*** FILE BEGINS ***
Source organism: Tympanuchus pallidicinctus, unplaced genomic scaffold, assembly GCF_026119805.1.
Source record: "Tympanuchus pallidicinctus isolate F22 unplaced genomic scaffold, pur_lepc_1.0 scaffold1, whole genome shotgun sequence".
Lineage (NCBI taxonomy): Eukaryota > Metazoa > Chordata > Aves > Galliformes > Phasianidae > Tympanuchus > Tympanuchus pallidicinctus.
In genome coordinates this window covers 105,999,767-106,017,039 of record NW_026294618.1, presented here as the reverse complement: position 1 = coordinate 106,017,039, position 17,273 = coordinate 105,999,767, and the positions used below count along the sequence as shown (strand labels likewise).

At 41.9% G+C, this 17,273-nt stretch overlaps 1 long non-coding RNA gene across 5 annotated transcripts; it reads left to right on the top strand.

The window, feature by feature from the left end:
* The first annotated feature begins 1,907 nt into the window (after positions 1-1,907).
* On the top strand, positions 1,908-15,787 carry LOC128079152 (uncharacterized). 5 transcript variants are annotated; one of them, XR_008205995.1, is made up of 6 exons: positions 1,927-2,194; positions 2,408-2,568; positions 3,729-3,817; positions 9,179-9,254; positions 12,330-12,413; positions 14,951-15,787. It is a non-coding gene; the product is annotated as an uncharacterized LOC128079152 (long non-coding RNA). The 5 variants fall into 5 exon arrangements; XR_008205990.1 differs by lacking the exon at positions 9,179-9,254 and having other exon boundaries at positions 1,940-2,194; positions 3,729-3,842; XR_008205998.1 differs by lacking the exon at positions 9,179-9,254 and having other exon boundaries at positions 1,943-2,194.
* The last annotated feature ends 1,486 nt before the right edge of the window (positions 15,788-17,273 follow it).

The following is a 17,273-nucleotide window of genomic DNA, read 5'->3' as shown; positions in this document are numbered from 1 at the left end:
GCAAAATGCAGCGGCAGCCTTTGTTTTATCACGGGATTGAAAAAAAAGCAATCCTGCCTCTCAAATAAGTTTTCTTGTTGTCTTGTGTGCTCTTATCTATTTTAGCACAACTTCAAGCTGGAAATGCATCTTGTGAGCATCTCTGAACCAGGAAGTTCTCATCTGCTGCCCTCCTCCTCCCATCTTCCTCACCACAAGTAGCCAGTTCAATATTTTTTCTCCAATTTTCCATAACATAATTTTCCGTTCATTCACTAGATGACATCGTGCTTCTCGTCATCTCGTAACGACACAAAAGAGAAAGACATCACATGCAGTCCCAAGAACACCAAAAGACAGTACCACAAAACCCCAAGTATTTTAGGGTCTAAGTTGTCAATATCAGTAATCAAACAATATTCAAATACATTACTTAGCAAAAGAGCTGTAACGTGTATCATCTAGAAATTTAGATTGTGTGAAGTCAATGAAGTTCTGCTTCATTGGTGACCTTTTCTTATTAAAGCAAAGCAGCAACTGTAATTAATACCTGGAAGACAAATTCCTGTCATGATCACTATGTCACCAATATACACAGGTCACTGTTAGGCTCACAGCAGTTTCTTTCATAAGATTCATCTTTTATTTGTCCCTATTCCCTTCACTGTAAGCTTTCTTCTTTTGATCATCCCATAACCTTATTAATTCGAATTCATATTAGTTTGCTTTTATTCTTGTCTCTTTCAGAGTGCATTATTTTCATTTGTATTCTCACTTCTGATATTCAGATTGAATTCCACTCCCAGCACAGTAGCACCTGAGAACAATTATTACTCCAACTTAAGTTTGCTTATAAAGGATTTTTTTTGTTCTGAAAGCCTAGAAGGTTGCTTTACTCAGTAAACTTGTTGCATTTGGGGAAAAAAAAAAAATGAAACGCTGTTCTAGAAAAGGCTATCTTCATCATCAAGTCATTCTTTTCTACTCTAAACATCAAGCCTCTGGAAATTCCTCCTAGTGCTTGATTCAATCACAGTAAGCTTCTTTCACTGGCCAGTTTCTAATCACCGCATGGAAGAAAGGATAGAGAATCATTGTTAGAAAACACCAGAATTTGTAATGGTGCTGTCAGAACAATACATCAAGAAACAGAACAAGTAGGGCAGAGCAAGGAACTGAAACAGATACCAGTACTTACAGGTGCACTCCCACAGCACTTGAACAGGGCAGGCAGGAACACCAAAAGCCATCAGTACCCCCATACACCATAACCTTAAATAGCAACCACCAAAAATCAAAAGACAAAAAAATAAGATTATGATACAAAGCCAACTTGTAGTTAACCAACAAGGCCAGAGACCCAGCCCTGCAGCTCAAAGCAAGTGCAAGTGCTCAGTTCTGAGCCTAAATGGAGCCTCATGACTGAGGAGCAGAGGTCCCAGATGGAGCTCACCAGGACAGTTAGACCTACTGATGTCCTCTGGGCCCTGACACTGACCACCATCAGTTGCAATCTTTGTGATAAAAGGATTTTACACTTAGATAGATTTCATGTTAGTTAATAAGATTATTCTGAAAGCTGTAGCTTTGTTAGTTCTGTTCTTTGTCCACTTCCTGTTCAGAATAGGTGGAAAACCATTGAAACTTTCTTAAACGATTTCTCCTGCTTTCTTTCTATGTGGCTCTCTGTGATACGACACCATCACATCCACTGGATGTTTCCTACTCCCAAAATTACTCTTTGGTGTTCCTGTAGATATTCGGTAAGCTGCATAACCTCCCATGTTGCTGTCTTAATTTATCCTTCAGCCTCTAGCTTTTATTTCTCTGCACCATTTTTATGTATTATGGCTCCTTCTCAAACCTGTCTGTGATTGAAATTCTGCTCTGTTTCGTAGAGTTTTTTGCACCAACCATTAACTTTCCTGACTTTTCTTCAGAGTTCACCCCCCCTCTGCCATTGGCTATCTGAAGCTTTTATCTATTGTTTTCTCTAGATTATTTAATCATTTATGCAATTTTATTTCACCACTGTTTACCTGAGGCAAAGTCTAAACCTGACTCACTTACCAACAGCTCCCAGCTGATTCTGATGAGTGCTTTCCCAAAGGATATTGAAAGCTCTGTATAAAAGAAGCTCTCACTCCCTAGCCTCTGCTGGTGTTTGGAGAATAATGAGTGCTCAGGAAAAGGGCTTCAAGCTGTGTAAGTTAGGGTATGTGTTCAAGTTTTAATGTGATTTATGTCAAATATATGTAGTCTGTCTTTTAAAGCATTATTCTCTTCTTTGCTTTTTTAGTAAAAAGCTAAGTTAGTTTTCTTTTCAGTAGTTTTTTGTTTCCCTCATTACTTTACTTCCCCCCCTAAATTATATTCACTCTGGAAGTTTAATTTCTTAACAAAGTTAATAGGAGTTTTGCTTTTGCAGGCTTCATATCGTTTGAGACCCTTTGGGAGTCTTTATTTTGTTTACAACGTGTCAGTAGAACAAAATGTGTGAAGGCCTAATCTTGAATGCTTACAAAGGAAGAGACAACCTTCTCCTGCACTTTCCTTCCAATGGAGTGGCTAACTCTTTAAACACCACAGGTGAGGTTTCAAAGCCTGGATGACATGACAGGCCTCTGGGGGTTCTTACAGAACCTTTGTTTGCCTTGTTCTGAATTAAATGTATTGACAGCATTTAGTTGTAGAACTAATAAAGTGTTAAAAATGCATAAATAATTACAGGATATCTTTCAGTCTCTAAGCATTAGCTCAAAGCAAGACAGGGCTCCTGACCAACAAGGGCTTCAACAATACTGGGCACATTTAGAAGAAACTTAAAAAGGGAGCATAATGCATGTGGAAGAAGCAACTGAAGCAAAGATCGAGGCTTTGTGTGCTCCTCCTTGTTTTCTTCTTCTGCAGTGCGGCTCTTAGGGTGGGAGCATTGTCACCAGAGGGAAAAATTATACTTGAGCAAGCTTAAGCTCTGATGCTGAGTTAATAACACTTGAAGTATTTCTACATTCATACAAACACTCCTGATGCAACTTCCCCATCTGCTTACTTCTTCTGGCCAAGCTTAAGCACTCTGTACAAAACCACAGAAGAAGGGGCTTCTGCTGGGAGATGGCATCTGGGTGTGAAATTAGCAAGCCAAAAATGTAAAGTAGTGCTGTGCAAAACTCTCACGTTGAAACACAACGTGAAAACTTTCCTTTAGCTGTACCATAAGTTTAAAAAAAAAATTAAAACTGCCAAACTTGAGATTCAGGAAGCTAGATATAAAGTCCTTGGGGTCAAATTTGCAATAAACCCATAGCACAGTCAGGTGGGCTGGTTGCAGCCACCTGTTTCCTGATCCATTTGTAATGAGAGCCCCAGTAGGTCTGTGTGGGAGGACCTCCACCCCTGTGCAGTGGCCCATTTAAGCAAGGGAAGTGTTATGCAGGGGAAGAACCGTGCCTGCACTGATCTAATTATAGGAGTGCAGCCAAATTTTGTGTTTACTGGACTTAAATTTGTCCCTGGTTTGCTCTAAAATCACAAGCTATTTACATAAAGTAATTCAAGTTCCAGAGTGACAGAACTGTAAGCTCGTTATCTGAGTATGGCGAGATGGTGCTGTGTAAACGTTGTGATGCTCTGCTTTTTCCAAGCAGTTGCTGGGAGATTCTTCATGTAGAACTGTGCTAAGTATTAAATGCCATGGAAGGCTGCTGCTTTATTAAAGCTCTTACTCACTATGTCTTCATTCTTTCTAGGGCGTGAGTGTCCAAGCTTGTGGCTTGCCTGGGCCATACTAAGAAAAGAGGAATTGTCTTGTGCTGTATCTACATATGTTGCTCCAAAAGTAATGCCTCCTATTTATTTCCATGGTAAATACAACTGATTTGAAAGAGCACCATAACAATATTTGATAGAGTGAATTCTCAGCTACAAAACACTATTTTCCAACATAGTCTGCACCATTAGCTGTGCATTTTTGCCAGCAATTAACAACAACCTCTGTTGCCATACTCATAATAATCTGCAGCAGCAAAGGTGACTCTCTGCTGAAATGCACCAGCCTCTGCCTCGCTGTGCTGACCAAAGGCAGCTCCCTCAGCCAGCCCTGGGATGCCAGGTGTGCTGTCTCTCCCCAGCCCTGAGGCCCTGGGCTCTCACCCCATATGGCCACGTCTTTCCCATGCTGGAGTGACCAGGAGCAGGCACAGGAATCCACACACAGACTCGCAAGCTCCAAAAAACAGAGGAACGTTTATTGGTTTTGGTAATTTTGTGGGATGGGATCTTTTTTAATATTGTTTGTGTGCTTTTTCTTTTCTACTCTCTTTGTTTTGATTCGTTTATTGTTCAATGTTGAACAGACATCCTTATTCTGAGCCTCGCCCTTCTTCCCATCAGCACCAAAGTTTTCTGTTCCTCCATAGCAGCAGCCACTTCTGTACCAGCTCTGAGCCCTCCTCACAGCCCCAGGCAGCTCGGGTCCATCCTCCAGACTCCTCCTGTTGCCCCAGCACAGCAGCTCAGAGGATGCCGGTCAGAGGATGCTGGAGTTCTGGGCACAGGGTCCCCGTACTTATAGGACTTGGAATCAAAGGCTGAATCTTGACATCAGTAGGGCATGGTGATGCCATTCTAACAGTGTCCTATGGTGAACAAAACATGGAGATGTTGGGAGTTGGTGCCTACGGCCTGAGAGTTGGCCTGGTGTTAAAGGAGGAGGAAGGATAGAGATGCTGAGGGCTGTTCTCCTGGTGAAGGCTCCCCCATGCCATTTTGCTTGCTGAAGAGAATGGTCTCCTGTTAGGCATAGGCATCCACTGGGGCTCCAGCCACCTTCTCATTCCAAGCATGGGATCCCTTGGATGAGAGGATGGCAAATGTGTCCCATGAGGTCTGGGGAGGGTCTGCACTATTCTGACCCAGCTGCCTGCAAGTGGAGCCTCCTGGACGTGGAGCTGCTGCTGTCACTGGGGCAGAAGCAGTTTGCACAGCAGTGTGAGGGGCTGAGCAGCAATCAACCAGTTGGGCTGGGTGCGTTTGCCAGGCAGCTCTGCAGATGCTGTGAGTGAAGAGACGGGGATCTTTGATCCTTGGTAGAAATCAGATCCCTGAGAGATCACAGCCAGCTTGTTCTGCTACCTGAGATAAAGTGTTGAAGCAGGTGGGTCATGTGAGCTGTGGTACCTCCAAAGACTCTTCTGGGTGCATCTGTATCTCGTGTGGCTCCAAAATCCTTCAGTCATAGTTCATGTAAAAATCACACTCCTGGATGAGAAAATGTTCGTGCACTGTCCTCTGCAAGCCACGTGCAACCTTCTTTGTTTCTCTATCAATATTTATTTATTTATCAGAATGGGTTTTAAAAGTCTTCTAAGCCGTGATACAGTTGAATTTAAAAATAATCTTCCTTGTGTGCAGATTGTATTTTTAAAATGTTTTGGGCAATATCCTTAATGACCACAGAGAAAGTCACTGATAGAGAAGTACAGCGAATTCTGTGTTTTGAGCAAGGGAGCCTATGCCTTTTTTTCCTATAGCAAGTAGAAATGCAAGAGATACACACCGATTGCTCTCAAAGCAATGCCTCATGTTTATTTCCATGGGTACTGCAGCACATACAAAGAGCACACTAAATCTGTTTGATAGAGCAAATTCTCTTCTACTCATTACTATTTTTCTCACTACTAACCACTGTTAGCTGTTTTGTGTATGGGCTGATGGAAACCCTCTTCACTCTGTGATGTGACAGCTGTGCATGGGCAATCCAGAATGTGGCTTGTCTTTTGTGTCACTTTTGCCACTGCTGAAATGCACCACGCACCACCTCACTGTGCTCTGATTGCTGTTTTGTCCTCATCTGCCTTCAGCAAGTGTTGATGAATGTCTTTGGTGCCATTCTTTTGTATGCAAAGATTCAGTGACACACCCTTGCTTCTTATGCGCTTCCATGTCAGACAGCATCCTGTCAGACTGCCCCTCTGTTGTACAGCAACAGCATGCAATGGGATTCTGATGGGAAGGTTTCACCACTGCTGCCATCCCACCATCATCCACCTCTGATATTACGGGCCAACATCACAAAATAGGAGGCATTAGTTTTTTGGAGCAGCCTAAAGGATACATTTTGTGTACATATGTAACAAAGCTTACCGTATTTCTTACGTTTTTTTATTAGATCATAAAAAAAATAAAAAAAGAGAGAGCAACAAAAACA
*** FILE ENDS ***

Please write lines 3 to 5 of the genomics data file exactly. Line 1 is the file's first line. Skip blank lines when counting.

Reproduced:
Lineage (NCBI taxonomy): Eukaryota > Metazoa > Chordata > Aves > Galliformes > Phasianidae > Tympanuchus > Tympanuchus pallidicinctus.
In genome coordinates this window covers 105,999,767-106,017,039 of record NW_026294618.1, presented here as the reverse complement: position 1 = coordinate 106,017,039, position 17,273 = coordinate 105,999,767, and the positions used below count along the sequence as shown (strand labels likewise).

At 41.9% G+C, this 17,273-nt stretch overlaps 1 long non-coding RNA gene across 5 annotated transcripts; it reads left to right on the top strand.